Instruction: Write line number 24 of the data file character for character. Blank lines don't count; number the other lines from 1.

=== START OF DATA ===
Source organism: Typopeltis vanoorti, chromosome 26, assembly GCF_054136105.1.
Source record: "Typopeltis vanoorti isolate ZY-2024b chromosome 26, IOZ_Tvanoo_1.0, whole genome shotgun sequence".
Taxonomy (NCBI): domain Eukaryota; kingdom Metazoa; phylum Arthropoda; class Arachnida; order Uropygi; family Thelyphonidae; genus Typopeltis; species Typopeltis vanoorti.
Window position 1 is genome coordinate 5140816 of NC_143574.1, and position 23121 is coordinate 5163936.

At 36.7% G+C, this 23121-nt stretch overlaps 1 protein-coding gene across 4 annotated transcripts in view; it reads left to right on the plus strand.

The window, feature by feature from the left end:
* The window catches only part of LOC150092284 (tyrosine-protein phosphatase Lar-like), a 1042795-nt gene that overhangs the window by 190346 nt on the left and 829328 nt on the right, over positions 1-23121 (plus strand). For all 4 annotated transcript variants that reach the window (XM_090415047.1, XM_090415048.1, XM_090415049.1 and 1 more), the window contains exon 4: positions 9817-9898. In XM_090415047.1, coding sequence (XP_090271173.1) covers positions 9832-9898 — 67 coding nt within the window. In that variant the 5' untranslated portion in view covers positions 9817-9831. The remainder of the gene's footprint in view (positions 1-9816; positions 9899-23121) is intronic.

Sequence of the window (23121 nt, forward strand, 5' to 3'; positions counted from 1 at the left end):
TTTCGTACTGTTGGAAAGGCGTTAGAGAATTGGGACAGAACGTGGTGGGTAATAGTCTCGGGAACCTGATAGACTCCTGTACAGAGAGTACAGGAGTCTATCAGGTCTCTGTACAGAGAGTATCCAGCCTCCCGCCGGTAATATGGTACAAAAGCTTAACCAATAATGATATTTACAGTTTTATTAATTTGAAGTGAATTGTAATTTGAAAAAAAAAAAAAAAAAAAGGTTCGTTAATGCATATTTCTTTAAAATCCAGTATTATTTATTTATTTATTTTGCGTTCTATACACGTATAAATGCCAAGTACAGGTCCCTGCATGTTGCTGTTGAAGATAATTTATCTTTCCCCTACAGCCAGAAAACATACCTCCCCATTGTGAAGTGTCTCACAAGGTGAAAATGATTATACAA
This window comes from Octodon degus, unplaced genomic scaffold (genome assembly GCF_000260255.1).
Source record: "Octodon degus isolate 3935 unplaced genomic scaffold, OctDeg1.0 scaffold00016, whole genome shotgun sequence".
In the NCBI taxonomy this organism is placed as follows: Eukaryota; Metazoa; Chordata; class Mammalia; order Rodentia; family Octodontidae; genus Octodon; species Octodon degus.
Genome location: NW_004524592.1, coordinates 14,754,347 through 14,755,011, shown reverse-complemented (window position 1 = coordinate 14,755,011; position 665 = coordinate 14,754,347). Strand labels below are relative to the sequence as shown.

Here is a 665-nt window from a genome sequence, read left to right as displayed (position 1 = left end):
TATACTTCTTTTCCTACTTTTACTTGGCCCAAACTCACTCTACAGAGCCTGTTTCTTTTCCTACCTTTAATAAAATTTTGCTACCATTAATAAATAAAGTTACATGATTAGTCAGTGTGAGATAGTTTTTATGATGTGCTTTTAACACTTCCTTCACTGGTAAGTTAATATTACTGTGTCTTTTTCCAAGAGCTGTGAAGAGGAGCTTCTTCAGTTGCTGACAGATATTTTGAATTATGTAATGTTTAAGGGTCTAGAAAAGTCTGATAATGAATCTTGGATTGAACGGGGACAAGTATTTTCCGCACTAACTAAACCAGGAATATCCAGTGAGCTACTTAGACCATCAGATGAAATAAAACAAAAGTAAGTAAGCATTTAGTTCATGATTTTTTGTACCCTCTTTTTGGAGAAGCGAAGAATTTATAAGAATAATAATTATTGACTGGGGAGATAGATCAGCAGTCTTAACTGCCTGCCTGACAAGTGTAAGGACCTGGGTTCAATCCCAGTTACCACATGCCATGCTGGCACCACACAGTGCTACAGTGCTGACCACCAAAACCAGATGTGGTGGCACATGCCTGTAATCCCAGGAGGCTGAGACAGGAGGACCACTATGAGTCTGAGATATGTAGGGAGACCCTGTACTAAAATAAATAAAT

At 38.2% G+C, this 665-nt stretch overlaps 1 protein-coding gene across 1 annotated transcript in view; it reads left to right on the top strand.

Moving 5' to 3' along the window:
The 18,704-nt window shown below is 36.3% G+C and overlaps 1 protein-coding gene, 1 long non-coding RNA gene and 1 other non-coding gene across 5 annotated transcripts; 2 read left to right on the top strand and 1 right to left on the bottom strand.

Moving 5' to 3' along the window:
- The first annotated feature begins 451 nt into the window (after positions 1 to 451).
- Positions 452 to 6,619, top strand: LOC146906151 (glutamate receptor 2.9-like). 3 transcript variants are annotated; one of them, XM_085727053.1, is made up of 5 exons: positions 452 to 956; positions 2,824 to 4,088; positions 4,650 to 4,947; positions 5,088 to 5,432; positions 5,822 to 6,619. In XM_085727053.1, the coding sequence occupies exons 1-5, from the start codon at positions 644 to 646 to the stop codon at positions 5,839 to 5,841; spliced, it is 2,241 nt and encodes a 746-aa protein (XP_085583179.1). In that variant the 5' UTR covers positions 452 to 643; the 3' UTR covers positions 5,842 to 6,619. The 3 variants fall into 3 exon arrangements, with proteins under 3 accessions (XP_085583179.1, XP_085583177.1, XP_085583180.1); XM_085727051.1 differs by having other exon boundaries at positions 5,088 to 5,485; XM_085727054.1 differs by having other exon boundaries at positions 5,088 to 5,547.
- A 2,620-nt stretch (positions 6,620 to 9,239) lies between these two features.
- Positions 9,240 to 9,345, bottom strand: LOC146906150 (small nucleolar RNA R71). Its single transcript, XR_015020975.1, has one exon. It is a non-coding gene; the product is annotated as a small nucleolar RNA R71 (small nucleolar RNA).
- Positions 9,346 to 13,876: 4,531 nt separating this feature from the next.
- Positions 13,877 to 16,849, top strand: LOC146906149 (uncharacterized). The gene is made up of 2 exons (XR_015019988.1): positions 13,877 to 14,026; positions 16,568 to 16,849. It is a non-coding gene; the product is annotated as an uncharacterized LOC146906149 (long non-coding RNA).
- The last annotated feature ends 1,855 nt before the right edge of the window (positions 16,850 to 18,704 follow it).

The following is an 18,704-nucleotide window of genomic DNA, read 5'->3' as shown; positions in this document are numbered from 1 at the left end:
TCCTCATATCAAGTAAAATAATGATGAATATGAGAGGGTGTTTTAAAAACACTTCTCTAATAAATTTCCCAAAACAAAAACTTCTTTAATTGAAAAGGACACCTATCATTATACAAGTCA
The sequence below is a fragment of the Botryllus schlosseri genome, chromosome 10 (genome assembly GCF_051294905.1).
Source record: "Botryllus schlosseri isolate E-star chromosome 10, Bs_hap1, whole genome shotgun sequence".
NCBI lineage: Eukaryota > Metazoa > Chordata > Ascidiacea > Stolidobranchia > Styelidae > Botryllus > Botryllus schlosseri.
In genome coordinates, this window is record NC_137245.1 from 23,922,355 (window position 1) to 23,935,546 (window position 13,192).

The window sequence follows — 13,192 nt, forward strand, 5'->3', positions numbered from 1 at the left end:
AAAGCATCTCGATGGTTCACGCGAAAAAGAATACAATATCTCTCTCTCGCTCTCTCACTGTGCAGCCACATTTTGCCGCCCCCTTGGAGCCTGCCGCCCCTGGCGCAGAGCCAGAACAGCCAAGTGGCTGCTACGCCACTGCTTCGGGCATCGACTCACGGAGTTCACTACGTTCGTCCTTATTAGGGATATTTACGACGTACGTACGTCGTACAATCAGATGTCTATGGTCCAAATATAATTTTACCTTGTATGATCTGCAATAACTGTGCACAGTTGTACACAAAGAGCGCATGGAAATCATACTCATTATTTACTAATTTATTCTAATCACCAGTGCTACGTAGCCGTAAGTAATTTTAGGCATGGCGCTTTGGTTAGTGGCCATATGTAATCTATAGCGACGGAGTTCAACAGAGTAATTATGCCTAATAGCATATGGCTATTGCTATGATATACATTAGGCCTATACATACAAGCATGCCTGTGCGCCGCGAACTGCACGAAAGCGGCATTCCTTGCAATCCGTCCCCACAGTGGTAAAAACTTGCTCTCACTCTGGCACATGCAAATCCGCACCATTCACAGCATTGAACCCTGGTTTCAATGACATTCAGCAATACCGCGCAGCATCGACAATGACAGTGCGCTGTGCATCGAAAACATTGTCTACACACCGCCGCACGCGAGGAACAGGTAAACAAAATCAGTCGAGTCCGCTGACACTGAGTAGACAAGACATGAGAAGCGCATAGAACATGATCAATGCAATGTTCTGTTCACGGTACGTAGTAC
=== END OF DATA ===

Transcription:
- Positions 9,346 to 13,876: 4,531 nt separating this feature from the next.